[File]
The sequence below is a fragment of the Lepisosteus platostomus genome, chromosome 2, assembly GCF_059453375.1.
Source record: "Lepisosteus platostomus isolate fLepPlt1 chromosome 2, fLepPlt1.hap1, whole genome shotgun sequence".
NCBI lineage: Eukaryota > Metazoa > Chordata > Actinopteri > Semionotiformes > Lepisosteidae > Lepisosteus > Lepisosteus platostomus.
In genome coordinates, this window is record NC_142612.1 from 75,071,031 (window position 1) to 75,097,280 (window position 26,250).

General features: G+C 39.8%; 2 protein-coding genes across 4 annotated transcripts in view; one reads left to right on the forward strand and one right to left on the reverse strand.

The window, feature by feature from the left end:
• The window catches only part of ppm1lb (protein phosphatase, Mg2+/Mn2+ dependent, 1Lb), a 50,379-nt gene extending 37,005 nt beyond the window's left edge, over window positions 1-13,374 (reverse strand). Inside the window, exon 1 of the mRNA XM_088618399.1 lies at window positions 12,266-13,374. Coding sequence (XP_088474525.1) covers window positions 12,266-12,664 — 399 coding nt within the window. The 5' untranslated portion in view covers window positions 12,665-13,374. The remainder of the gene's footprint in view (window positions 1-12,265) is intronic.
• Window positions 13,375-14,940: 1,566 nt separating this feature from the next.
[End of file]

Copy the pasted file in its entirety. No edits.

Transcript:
The sequence below is a fragment of the Lepisosteus platostomus genome, chromosome 2, assembly GCF_059453375.1.
Source record: "Lepisosteus platostomus isolate fLepPlt1 chromosome 2, fLepPlt1.hap1, whole genome shotgun sequence".
NCBI lineage: Eukaryota > Metazoa > Chordata > Actinopteri > Semionotiformes > Lepisosteidae > Lepisosteus > Lepisosteus platostomus.
In genome coordinates, this window is record NC_142612.1 from 75,071,031 (window position 1) to 75,097,280 (window position 26,250).

General features: G+C 39.8%; 2 protein-coding genes across 4 annotated transcripts in view; one reads left to right on the forward strand and one right to left on the reverse strand.

The window, feature by feature from the left end:
• The window catches only part of ppm1lb (protein phosphatase, Mg2+/Mn2+ dependent, 1Lb), a 50,379-nt gene extending 37,005 nt beyond the window's left edge, over window positions 1-13,374 (reverse strand). Inside the window, exon 1 of the mRNA XM_088618399.1 lies at window positions 12,266-13,374. Coding sequence (XP_088474525.1) covers window positions 12,266-12,664 — 399 coding nt within the window. The 5' untranslated portion in view covers window positions 12,665-13,374. The remainder of the gene's footprint in view (window positions 1-12,265) is intronic.
• Window positions 13,375-14,940: 1,566 nt separating this feature from the next.